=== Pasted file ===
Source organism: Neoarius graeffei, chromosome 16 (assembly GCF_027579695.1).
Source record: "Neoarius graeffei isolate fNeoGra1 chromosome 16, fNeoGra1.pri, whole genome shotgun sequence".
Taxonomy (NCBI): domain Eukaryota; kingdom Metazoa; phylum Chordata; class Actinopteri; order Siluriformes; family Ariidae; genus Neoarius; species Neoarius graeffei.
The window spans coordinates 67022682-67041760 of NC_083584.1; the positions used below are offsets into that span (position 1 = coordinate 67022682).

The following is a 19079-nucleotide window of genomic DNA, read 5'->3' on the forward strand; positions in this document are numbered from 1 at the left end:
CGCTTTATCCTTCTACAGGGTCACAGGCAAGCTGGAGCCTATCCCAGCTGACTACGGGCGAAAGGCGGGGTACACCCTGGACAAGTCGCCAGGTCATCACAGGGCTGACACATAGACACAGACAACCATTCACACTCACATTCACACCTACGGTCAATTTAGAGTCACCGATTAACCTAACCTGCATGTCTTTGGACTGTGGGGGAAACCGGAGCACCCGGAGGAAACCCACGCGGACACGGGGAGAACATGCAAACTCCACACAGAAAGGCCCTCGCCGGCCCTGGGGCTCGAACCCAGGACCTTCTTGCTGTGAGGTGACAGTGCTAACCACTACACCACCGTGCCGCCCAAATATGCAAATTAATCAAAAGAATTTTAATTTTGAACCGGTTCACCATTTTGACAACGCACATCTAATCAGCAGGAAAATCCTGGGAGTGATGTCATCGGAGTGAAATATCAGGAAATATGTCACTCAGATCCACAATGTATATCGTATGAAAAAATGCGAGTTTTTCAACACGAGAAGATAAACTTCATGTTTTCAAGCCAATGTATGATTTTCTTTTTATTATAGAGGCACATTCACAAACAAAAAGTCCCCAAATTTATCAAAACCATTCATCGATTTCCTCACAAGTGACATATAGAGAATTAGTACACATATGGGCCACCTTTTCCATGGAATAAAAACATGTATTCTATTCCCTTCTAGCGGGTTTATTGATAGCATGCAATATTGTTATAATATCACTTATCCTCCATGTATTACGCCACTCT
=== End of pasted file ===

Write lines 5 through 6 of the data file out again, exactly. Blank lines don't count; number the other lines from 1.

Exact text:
The following is a 19079-nucleotide window of genomic DNA, read 5'->3' on the forward strand; positions in this document are numbered from 1 at the left end:
CGCTTTATCCTTCTACAGGGTCACAGGCAAGCTGGAGCCTATCCCAGCTGACTACGGGCGAAAGGCGGGGTACACCCTGGACAAGTCGCCAGGTCATCACAGGGCTGACACATAGACACAGACAACCATTCACACTCACATTCACACCTACGGTCAATTTAGAGTCACCGATTAACCTAACCTGCATGTCTTTGGACTGTGGGGGAAACCGGAGCACCCGGAGGAAACCCACGCGGACACGGGGAGAACATGCAAACTCCACACAGAAAGGCCCTCGCCGGCCCTGGGGCTCGAACCCAGGACCTTCTTGCTGTGAGGTGACAGTGCTAACCACTACACCACCGTGCCGCCCAAATATGCAAATTAATCAAAAGAATTTTAATTTTGAACCGGTTCACCATTTTGACAACGCACATCTAATCAGCAGGAAAATCCTGGGAGTGATGTCATCGGAGTGAAATATCAGGAAATATGTCACTCAGATCCACAATGTATATCGTATGAAAAAATGCGAGTTTTTCAACACGAGAAGATAAACTTCATGTTTTCAAGCCAATGTATGATTTTCTTTTTATTATAGAGGCACATTCACAAACAAAAAGTCCCCAAATTTATCAAAACCATTCATCGATTTCCTCACAAGTGACATATAGAGAATTAGTACACATATGGGCCACCTTTTCCATGGAATAAAAACATGTATTCTATTCCCTTCTAGCGGGTTTATTGATAGCATGCAATATTGTTATAATATCACTTATCCTCCATGTATTACGCCACTCT